3. Target personas: Develop fictional representations of your ideal audience for the website. Target personas help you gain a deeper understanding of who you are trying to reach, allowing messages to be more impactful.
  4. Fundamental assumptions: Uncover the core components of the website and determine which aspects are the most critical to your mission. Ensure that those have strong foundations and are clearly defined.
  5. Journey mapping: Develop the ideal path a potential stakeholder would likely take through your website to reach their goal. This includes any step that they might take throughout their entire journey, internal or external to your actual website.
  6. Website-specific strategy: Analyze and audit existing and intended technical systems that you want your website to use and leverage:
    • An audit of your existing website
    • Competitive analysis
    • User flows and web architecture
    • SEO strategy
    • Branding and visual design
    • Platform integrations
    • Technical considerations
  7. Wish list: Develop creative ideas to solve stakeholder challenges, bring them value, and hit organizational goals. This list will include specific technical elements like templates you want to use or pages you want to build and other aspects like an integrated donation form. You can use your wish list to prioritize the mission-critical aspects and build the extra features over time.

Launch Pad

Once you have your strategy in place, it's time to build the actual site. The most important aspect of a Launch Pad site as opposed to a traditional web redesign is the aim to launch the site as quickly as possible. This allows you to quickly build a site that looks and performs better than what you have today, but with the understanding that it is not in its final form. This should be thought of as a foundation on which to build and optimize over time. This process typically takes two or three months.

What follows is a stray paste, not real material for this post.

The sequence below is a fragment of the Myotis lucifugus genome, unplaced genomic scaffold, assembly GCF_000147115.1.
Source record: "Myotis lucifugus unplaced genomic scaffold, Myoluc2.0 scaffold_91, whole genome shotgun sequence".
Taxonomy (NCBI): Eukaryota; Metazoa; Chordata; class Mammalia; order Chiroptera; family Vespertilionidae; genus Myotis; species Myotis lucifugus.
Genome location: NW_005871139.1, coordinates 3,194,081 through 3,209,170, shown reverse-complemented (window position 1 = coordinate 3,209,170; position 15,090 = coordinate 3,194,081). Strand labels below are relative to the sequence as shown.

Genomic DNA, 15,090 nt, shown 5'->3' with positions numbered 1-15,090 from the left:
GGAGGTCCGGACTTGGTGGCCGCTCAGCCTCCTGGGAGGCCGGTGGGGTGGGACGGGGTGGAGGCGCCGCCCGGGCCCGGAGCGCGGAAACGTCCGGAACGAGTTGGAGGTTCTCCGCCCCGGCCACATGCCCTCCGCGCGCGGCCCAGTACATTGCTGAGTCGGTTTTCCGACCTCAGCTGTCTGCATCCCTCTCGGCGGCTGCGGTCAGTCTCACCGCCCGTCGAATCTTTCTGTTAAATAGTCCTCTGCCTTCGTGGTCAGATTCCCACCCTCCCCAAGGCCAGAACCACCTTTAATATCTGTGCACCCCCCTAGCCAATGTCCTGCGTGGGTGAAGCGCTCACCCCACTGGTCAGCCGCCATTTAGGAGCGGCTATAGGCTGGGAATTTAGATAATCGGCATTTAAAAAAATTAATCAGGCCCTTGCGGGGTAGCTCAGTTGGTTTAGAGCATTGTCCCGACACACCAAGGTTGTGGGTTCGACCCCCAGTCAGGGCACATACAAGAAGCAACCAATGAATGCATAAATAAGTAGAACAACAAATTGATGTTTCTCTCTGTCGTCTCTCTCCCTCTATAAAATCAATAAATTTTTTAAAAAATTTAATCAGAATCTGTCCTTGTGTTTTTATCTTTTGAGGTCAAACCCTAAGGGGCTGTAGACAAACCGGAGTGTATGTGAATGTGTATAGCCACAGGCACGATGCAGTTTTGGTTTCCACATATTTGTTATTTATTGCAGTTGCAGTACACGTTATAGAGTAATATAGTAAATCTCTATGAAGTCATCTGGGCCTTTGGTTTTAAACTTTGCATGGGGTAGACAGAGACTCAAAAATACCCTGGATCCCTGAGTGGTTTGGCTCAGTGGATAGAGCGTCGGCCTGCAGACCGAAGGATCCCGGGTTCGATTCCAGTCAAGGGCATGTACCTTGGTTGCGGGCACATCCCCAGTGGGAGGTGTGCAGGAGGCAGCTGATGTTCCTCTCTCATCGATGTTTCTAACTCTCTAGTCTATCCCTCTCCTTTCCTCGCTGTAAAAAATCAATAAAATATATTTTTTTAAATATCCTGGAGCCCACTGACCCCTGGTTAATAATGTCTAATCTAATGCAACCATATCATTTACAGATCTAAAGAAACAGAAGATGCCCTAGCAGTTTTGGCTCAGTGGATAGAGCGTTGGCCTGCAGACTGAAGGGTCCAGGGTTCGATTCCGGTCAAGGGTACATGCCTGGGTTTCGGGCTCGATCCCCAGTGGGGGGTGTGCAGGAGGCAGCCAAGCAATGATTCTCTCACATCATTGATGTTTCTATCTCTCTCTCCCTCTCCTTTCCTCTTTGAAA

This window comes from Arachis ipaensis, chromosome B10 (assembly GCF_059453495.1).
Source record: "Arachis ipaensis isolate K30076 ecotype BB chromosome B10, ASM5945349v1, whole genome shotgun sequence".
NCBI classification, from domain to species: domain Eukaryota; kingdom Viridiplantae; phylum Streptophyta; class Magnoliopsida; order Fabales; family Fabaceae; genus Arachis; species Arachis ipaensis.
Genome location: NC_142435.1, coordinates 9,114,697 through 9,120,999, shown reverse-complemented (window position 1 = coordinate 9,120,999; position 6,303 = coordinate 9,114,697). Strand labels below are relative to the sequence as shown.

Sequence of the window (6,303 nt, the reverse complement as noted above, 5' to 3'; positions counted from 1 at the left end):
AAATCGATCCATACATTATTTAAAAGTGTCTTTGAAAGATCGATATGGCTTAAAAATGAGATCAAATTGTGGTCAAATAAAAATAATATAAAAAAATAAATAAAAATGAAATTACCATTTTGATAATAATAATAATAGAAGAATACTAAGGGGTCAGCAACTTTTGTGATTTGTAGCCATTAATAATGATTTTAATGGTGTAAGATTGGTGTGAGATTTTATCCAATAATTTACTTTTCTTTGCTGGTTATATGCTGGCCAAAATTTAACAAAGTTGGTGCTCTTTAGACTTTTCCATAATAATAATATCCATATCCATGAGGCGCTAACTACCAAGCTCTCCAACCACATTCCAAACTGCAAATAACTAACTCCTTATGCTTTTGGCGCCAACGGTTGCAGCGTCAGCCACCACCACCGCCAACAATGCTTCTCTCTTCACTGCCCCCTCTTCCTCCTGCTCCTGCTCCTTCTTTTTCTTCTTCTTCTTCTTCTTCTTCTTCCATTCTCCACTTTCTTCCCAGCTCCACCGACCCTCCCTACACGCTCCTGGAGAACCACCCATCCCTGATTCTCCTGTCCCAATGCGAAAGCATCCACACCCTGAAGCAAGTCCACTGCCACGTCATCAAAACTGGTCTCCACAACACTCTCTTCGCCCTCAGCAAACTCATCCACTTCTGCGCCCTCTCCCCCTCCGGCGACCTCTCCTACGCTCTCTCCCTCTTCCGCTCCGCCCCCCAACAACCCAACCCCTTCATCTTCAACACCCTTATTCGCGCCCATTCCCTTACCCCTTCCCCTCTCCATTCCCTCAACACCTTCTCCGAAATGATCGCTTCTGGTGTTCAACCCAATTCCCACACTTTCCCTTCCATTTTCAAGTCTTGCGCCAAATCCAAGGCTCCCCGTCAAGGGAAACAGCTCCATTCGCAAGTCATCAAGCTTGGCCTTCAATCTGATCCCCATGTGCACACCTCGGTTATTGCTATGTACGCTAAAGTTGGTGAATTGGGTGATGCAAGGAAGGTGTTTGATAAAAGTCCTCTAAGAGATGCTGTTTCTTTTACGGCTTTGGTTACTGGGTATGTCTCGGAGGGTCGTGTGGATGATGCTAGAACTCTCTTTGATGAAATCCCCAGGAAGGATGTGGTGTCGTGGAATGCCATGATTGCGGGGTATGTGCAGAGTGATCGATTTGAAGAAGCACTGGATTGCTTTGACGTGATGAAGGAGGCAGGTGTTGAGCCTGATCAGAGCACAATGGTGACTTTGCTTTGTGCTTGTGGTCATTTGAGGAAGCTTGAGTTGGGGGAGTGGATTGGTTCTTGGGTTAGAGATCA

There are four methods for approaching this redesign for you to select from to best fit your goals and organization:

  • Refresh: Refresh your current site and use this as your foundation. This is a good fit for any organization that has rebuilt its website in the last three to six months.
  • Kick-start: Build a new website using prebuilt assets and templates.
  • 80/20: Pulling from your wish list, identify 20 percent of the items that are critical, and plan to implement the remaining 80 percent over time.
  • Launch and expand: Deconstruct the Launch Pad plan into small phases and implement slowly. Start by updating all global elements like font and color. Then identify and tackle the highest-impact pages and relaunch them page by page.

Continuous Improvement

The continuous improvement phase is a repeatable process in which you are collecting and analyzing user data, building and improving high-impact sections based on that analysis, and generating momentum as you go. This is implemented through the use of a sprint cycle — a continuous cycle of planning, building, learning, and transferring improvements to the site.

There are four phases in the sprint cycle:

  1. Plan: Focus on a metric you wish to improve, strategize ideas for improvement, and then prioritize those ideas to focus on those with the highest potential for impact.
  2. Build: Implement the prioritized ideas.
  3. Learn: Analyze data to see what is working.
  4. Transfer: Share what you have learned with the rest of your team and organization.

Getting Started with Growth-Driven Design

Did you know that the TechSoup Services team offers custom website design packages? The experts on the web development team have just launched a new Growth-Driven Design web solution aimed at delivering effective websites that are built to grow with your organization, with less up-front costs and investments to lessen the burden on your administration.


Additional Resources